Booklist has called Johnny D. Boggs "among the best western writers at work today." He has won the prestigious Spur Award from Western Writers of America twice, in 2006 for his novel Cam Ford, and in 2002 for his short story "A Piano at Dead Man's Crossing." His novels Ten and Me and The Hart Brand were Spur finalists in 2000 and 2007, and he won the Western Heritage Wrangler Award in 2004 for his novel Spark on the Prairie.
I met Johnny Boggs last year at the Ozarks Creative Writers Conference in Eureka Springs, Arkansas. It was my 17th year at OCW conference, and my first year as a board member. Johnny was also elected to the board so I had the opportunity to talk to him. He's the "real deal" as Dusty likes to say. He lives in New Mexico and has written too many books and articles to mention here. Besides the western genre, Johnny is a travel writer. That's what he spoke about last year in Eureka and it made me want to try my hand at travel writing too. He's a great speaker, and a great writer. Check out his website and learn a little more about him...then go out and buy one of his books.
A peak at the story Johnny has in The Cactus Country Anthology Volume I
Far as we could tell, the two dead men had nothin’ in common, not at first, no how. Strangers they was, to us and themselves, when they sat down inside Jess Leach’s bucket of blood and commenced playin’ poker. If they introduced themselves, Jess never heard ‘em, and he didn’t ask nothin’ hisself because Jess is a polite sort of fellow. So forty minutes and too much forty-rod later, them two strangers pulled out their six-shooters and blasted one another to Kingdom Come.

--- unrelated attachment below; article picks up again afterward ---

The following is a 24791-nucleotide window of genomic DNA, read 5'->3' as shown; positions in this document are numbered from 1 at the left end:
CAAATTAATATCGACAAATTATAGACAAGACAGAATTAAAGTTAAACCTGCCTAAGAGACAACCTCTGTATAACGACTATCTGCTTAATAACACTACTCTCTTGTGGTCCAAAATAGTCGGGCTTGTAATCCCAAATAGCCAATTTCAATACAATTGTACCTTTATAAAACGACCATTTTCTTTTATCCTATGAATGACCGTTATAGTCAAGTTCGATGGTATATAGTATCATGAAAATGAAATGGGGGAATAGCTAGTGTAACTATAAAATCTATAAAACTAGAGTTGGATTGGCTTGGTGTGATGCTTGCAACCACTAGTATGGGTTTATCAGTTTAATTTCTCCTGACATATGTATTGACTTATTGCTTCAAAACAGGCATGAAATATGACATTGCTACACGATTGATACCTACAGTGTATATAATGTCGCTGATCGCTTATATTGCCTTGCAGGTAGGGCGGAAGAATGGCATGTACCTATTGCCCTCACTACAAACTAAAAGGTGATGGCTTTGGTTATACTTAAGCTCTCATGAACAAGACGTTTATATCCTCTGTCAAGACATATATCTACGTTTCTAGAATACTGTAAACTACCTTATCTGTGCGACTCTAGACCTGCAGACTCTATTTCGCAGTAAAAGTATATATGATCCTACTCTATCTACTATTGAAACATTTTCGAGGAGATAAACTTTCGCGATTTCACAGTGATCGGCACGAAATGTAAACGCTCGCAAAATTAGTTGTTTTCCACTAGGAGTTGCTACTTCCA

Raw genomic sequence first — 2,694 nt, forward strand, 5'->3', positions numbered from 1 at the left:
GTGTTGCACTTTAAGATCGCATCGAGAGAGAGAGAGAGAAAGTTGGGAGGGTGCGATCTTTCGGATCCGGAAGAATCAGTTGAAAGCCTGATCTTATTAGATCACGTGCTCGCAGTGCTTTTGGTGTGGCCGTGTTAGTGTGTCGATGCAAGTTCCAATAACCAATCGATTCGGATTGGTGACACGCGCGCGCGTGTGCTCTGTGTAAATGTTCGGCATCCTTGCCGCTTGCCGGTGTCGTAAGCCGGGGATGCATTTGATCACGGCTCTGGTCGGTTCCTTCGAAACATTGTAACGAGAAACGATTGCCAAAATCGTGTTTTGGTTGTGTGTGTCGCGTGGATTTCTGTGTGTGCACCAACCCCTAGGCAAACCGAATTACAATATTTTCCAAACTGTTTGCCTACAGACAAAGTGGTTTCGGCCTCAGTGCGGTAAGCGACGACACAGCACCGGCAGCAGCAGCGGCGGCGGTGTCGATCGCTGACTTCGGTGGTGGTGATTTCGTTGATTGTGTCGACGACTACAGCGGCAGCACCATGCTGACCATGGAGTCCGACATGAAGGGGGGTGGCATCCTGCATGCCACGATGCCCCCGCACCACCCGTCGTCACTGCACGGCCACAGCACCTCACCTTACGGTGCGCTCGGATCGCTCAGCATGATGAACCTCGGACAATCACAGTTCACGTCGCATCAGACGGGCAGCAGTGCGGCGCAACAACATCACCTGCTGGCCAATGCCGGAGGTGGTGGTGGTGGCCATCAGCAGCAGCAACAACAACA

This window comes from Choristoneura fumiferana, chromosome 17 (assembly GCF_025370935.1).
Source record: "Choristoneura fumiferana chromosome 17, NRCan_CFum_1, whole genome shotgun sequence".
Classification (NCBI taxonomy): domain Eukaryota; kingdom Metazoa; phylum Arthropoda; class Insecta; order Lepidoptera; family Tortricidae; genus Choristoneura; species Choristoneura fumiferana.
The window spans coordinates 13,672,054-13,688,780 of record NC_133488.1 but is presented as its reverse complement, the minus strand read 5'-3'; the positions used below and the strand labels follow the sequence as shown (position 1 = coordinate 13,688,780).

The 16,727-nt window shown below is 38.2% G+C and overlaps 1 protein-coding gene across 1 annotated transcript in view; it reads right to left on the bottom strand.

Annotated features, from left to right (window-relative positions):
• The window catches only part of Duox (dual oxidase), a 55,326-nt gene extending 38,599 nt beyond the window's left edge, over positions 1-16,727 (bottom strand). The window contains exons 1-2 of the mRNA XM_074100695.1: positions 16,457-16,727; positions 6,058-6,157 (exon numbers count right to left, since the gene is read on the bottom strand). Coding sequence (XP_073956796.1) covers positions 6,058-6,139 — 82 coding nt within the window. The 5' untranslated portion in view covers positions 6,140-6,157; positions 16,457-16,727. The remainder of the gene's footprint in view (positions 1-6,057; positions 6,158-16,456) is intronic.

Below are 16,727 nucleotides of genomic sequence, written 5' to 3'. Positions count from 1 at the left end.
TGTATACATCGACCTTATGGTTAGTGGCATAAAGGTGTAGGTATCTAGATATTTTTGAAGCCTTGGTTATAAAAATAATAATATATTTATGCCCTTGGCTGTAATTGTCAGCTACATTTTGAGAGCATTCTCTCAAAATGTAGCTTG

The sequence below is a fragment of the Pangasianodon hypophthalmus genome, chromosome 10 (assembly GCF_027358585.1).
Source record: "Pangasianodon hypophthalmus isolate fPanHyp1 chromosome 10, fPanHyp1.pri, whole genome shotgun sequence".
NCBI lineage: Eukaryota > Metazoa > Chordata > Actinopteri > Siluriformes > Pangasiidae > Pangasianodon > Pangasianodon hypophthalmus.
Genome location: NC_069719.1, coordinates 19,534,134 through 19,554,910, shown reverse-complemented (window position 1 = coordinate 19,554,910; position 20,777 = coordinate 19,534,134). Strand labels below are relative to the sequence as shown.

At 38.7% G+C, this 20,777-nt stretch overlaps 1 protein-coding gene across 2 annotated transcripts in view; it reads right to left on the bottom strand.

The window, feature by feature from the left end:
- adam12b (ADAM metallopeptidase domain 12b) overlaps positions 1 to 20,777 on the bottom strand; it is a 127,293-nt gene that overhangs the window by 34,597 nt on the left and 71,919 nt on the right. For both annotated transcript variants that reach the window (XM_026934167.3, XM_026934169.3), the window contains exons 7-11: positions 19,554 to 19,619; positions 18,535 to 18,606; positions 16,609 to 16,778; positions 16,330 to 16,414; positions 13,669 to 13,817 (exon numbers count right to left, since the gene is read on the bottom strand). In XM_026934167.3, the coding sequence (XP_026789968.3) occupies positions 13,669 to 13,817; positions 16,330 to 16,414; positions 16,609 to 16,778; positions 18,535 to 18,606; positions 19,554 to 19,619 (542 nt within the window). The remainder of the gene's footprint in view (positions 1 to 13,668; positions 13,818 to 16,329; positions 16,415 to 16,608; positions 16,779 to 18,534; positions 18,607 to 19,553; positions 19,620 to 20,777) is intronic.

Now, truth be told, things like that happened with some frequency on Willow Creek each spring, when folks started comin’ back to the mountains to work their claims. Most miners and townfolk knowed better than to winter in this country, no sir. They’d head south, spend their earnin’s, then come back when the snow began meltin’ to make their piles again. You see, miners, and the parasites that follow ‘em, tend to be like rattlers. When they come out of hibernation, their tempers are short-fused and hard.
Jess called it Plantin’ Season, and, come every spring, we planted many a man up on the ridge overlookin’ our town of canvas tents and rawhide log affairs like Jess Leach’s saloon.
The spring I tell about, however, proved to be a mite different only ‘cause, like I done said, Jess Leach is a polite fellow, and a man of his word, unlike most beer-jerkers who work gold towns. Which brings me to the two dead strangers at Jess’s Mayflower Saloon. The shootin’ didn’t last long. Seldom does. The fellow with the handlebar mustache, he expired immediately, but the other gent, the one in the black broadcloth and high-topped boots with pretty crescent moon inlays, he lasted a few moments, chokin’ on his blood and the thick white smoke that clouded the insides of Jess’s place the way it always done durin’ Plantin’ Season.
“I’m kilt,” the man told Jess. “Don’t bury me in some unknown grave.”
Problem was, he joined the fellow with that well-groomed mustache before he could tell Jess exactly what his name was, so there they lay amongst the sawdust and blood, with Jess just a-squattin’ there and scratchin’ his beard when I come upon the scene after hearin’ the shots and enterin’ the Mayflower to investigate.